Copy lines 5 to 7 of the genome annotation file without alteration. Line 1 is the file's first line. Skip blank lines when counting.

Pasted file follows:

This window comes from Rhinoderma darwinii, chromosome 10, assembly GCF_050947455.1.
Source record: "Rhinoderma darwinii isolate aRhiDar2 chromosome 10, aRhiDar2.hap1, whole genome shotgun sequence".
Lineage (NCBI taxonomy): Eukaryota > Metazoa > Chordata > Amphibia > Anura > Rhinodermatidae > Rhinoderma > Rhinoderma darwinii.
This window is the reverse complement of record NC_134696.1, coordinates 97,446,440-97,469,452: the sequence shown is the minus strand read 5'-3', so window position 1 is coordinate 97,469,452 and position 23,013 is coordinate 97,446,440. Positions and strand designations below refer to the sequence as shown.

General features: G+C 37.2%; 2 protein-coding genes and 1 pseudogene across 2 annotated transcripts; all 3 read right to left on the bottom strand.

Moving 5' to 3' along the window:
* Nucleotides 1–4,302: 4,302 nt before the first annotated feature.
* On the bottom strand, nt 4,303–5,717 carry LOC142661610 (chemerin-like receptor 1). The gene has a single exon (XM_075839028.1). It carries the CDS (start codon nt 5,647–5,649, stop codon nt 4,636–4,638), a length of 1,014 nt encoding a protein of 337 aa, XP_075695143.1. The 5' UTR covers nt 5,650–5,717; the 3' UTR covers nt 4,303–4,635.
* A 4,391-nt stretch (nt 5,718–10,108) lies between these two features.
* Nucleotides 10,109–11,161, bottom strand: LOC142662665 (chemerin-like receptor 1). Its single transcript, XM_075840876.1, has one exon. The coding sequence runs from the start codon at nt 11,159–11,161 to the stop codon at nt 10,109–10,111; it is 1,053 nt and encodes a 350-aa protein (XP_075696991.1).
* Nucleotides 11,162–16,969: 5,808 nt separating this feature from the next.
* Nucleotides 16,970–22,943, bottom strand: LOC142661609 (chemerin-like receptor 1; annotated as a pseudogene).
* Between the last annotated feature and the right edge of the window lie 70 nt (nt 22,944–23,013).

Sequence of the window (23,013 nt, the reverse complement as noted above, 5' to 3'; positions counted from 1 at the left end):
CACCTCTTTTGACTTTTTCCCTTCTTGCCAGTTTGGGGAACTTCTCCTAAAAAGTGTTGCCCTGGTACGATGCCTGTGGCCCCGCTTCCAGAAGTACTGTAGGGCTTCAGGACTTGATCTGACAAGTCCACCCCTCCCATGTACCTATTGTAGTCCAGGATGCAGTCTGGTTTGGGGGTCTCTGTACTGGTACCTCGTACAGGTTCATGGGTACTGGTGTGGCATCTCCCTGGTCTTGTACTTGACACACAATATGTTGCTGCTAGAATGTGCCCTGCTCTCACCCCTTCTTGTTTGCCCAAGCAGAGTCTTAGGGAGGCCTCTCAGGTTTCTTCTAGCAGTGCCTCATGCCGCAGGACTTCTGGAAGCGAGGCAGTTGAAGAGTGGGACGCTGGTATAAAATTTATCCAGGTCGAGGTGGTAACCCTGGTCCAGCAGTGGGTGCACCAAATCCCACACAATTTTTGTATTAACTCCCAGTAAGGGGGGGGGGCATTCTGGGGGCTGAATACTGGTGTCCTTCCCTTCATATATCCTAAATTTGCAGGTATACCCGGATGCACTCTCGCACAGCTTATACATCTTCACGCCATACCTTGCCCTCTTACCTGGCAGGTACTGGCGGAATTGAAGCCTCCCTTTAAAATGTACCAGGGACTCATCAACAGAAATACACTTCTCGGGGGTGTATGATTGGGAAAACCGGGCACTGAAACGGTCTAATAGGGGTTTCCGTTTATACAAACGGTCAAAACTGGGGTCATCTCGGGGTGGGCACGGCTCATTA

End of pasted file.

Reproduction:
General features: G+C 37.2%; 2 protein-coding genes and 1 pseudogene across 2 annotated transcripts; all 3 read right to left on the bottom strand.

Moving 5' to 3' along the window:
* Nucleotides 1–4,302: 4,302 nt before the first annotated feature.